A campaign is underway at Tudor to increase the Black Bay’s area of operation. With a solid corps of models, including the newly released GMT Black Bay Pepsi model and the 39mm Black Bay Fifty Eight, there is no stopping the expansion envisioned by Tudor. With the Black Bay 32, Tudor advances into female territory with a model that packs the technical specifications of a mechanical tool watch with a small, more feminine diameter. With Lady Gaga posing as brand ambassador, Tudor is targeting young, dynamic women who don’t necessarily equate femininity with diamonds, flowers and a quartz movement. Sporty with just a touch of stylish vintage-Sub, the watch is designed as a resilient everyday companion for women who want a watch that can keep up with their active lifestyle.
In the last year alone, Tudor has deployed a growing arsenal of Black Bay models – including a chronograph, a hyper-cool bronze model and a flashier two-tone steel and gold variant – in its quest to conquer the market of mid-priced luxury watches and win over a new generation of potential watch buyers. As repeated again and again during the presentation of the models at Baselworld 2018, Tudor’s mantra is to provide customers with, “the highest quality watch at the most accessible price”.
Not a collection anymore but a true family of watches – various complications, various prices, various movements, various themes…
Founded in 1946, Hans Wilsdorf’s objective for Tudor was to be an affordable counterpart to Rolex enabling it to cater to a wider audience. For years, Tudor was regarded as the “working man’s Rolex” and was rebranded in 2007 with a solid, invigorating line of masculine sports watches. “Both brands are blue-blooded,” said to us a Tudor executive, “but if Rolex is Prince William, Tudor is closer in spirit to Prince Harry.” When Tudor unveiled the new Black Bay GMT model with a Pepsi bezel just minutes after the launch of the steel Rolex GMT Master II, the two-pronged strategy of Rolex and Tudor became clear. The goal is to corner the market: Rolex with models from EUR 4,500 and up and Tudor with models under EUR 4,500.
The new face of Black Bay
When the Heritage Black Bay surfaced in 2012, fans were thrilled to see how Tudor had amalgamated traits of the robust 1950s Tudor Submariner with a modern twist. Like the versatile sizes of Rolex’ best-selling Oyster Perpetual watch, the Black Bay is being configured in different diameters. The 41mm and 36mm brothers (those with flat bezel) of this particular family are now joined by a little sister in 32mm making sure no wrist is left untouched.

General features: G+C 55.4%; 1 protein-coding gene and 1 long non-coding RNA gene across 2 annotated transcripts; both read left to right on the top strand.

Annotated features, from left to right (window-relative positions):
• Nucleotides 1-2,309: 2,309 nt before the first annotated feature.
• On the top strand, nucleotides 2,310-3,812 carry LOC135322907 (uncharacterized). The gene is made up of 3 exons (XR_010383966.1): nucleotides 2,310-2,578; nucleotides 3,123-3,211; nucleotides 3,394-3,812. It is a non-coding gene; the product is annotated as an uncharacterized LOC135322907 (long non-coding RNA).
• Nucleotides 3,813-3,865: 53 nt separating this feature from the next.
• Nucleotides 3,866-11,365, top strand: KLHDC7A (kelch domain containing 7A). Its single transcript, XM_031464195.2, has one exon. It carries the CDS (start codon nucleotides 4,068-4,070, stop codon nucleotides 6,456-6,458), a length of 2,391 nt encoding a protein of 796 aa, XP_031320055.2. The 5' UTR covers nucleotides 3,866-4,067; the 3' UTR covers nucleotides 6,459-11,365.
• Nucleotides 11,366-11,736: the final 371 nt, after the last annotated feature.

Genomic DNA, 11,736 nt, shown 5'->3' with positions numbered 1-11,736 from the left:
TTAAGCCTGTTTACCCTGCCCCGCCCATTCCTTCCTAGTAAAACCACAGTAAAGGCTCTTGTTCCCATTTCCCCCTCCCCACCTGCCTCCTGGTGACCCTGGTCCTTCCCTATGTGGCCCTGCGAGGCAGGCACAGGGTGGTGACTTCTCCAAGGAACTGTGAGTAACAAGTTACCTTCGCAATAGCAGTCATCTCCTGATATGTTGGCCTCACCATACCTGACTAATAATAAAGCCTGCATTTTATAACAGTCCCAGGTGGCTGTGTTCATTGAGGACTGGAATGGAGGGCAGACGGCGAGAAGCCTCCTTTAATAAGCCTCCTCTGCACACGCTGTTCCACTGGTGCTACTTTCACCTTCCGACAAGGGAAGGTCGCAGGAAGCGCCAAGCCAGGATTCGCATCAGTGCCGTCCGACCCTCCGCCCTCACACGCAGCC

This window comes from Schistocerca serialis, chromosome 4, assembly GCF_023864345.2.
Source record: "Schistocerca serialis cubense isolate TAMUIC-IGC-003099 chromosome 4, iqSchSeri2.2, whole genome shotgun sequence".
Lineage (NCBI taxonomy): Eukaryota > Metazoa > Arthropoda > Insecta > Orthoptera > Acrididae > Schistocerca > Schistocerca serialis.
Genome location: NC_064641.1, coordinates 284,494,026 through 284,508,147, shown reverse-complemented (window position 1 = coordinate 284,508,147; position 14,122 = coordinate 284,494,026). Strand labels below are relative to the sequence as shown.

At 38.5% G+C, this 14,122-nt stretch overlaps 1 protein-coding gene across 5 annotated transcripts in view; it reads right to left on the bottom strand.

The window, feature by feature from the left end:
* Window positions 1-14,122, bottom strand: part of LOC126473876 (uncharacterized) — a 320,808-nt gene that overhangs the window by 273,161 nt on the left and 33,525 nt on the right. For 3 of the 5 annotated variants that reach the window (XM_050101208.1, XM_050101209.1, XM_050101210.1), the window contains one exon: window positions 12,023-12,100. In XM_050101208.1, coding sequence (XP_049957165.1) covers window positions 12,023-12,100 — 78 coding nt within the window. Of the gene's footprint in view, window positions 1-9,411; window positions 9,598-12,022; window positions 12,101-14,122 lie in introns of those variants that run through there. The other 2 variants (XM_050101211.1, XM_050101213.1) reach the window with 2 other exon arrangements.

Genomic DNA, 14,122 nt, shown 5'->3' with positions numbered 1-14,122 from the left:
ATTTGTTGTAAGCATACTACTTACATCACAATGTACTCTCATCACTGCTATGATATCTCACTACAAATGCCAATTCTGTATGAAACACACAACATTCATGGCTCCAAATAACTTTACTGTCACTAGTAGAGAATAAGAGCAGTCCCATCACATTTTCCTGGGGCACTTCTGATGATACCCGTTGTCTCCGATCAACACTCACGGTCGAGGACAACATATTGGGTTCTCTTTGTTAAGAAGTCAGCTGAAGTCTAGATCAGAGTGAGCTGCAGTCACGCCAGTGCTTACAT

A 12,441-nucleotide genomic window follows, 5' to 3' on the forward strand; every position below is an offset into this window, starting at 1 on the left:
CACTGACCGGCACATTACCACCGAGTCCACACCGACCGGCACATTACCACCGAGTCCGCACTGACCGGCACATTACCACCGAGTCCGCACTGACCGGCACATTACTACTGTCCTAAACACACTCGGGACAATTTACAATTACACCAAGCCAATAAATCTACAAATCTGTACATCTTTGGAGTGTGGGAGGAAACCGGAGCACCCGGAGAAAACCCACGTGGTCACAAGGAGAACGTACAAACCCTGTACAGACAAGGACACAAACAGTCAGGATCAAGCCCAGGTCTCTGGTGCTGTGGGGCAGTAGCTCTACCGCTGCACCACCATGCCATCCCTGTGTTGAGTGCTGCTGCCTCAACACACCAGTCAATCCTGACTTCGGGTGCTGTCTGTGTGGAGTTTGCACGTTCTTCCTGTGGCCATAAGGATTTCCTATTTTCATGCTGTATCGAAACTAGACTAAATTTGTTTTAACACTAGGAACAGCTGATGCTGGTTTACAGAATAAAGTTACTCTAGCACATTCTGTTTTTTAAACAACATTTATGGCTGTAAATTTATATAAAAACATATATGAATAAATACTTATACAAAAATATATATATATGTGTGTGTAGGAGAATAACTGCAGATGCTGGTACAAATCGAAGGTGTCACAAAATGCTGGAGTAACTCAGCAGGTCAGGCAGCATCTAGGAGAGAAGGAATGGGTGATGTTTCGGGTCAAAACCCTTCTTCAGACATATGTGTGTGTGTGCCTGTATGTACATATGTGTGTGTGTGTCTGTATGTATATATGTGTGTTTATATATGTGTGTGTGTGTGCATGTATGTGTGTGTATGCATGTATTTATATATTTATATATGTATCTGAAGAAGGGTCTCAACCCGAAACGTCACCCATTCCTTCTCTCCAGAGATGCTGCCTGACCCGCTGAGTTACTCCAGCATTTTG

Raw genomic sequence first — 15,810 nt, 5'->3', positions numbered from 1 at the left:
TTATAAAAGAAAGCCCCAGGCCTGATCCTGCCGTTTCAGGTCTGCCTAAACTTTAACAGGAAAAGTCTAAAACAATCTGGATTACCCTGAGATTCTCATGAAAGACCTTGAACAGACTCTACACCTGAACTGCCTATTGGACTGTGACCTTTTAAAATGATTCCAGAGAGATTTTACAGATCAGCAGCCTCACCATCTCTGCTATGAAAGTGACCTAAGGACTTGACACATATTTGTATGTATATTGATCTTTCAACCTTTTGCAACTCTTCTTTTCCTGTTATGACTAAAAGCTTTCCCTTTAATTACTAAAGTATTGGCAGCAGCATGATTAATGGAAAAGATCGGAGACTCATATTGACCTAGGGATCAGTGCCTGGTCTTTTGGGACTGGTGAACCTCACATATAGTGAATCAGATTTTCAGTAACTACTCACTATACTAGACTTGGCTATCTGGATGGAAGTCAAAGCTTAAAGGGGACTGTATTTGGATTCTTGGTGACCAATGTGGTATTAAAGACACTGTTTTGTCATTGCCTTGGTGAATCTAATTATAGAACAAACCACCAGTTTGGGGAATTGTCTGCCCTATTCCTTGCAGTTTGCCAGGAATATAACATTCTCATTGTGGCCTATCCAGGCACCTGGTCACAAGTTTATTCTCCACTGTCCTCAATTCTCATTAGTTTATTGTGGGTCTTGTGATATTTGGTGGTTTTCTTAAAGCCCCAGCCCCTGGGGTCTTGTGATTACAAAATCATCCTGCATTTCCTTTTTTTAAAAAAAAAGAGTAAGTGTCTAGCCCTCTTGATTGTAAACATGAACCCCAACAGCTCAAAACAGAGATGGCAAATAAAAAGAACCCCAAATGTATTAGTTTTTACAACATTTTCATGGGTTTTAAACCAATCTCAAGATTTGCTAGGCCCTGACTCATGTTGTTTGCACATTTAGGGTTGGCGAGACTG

From left to right: Black Bay 41 – Black Bay 36 – Black Bay 32 – Same design, just updated to fit the size of the case.
Faithful to its heritage, the 32mm Black Bay displays the characteristic boxy ‘snowflake’ hands (first featured on the Oyster Prince Submariner Ref. 7016 of 1969) and the large winding crown (from Ref. 7924 of 1958) that originally ensured water-resistance to 200 metres. What is not perpetuated in this new collection, however, is the rotating dive bezel, no doubt a design concession to make it less of an ‘instrument-watch’ and more an everyday wear and tear watch. The 32mm stainless steel cases, offering water-resistance of 150m, features a polished bezel and satin finishes and the screw-down winding crown is decorated with the Tudor rose.
All three sizes of the new Black Bay models (41, 36 and 32) are now offered with a choice of a classic flat black lacquered dial or the new blue lacquered dials. As a sports watch, legibility is fundamental and the dark backgrounds with the large luminescent round, rectangular and triangular hour markers make sure you can consult the time in even the poorest light conditions.
The movement inside the Black Bay 32 is the rock-solid automatic ETA calibre 2824 with a 38-hour power reserve. In production since 1982, Calibre 2824 is a tireless beast of burden and will keep the hours, minutes and central seconds of the watch ticking under duress.
In 2010 – when the brand was staging its comeback under Philippe Peverelli and Davide Cerrato – Tudor decided to supply an additional fabric strap for all its watches in the Heritage line. What looked like a traditional NATO nylon strap was, in fact, a hand-woven strap made in France by a traditional passementerie company – one of the few in the country still practising Jacquard weaving. The result is a sturdy, flexible strap that can be exchanged for either a steel bracelet with a smooth satin finish or a brown leather strap.
The Tudor Black Bay 32mm on a black woven strap retails for EUR 2,290, on a stainless steel bracelet for EUR 2,580, and on a brown leather strap EUR 2,290. Please consult Tudor’s official webpage for updated prices in your currency: www.tudorwatch.com.
This post first appeared on Monochrome Watches - An online magazine dedicated to fine watches.